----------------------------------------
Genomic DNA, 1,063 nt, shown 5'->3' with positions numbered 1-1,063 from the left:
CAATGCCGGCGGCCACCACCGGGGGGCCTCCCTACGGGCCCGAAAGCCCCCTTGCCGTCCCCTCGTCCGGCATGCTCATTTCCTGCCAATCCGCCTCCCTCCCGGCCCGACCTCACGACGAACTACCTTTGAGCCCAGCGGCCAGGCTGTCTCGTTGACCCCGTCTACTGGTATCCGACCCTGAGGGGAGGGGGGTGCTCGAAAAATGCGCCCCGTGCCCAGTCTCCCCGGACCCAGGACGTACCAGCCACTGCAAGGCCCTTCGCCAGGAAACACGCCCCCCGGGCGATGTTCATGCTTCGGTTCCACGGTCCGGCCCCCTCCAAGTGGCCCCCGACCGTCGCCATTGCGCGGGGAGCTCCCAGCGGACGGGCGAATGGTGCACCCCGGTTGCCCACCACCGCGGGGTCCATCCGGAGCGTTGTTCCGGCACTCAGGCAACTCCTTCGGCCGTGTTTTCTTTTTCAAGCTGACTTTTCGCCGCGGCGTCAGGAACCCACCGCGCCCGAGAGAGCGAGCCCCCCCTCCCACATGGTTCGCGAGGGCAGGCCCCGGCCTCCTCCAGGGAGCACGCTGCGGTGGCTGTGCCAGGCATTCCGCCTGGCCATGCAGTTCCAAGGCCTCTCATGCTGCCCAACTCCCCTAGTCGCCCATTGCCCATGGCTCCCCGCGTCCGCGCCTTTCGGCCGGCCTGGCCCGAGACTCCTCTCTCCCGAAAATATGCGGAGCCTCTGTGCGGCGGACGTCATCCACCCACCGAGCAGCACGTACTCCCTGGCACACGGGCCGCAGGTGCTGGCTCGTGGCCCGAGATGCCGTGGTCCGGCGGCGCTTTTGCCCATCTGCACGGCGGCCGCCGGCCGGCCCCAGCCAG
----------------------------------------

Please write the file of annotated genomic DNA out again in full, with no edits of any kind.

Genomic DNA, 1,063 nt, shown 5'->3' with positions numbered 1-1,063 from the left:
CAATGCCGGCGGCCACCACCGGGGGGCCTCCCTACGGGCCCGAAAGCCCCCTTGCCGTCCCCTCGTCCGGCATGCTCATTTCCTGCCAATCCGCCTCCCTCCCGGCCCGACCTCACGACGAACTACCTTTGAGCCCAGCGGCCAGGCTGTCTCGTTGACCCCGTCTACTGGTATCCGACCCTGAGGGGAGGGGGGTGCTCGAAAAATGCGCCCCGTGCCCAGTCTCCCCGGACCCAGGACGTACCAGCCACTGCAAGGCCCTTCGCCAGGAAACACGCCCCCCGGGCGATGTTCATGCTTCGGTTCCACGGTCCGGCCCCCTCCAAGTGGCCCCCGACCGTCGCCATTGCGCGGGGAGCTCCCAGCGGACGGGCGAATGGTGCACCCCGGTTGCCCACCACCGCGGGGTCCATCCGGAGCGTTGTTCCGGCACTCAGGCAACTCCTTCGGCCGTGTTTTCTTTTTCAAGCTGACTTTTCGCCGCGGCGTCAGGAACCCACCGCGCCCGAGAGAGCGAGCCCCCCCTCCCACATGGTTCGCGAGGGCAGGCCCCGGCCTCCTCCAGGGAGCACGCTGCGGTGGCTGTGCCAGGCATTCCGCCTGGCCATGCAGTTCCAAGGCCTCTCATGCTGCCCAACTCCCCTAGTCGCCCATTGCCCATGGCTCCCCGCGTCCGCGCCTTTCGGCCGGCCTGGCCCGAGACTCCTCTCTCCCGAAAATATGCGGAGCCTCTGTGCGGCGGACGTCATCCACCCACCGAGCAGCACGTACTCCCTGGCACACGGGCCGCAGGTGCTGGCTCGTGGCCCGAGATGCCGTGGTCCGGCGGCGCTTTTGCCCATCTGCACGGCGGCCGCCGGCCGGCCCCAGCCAG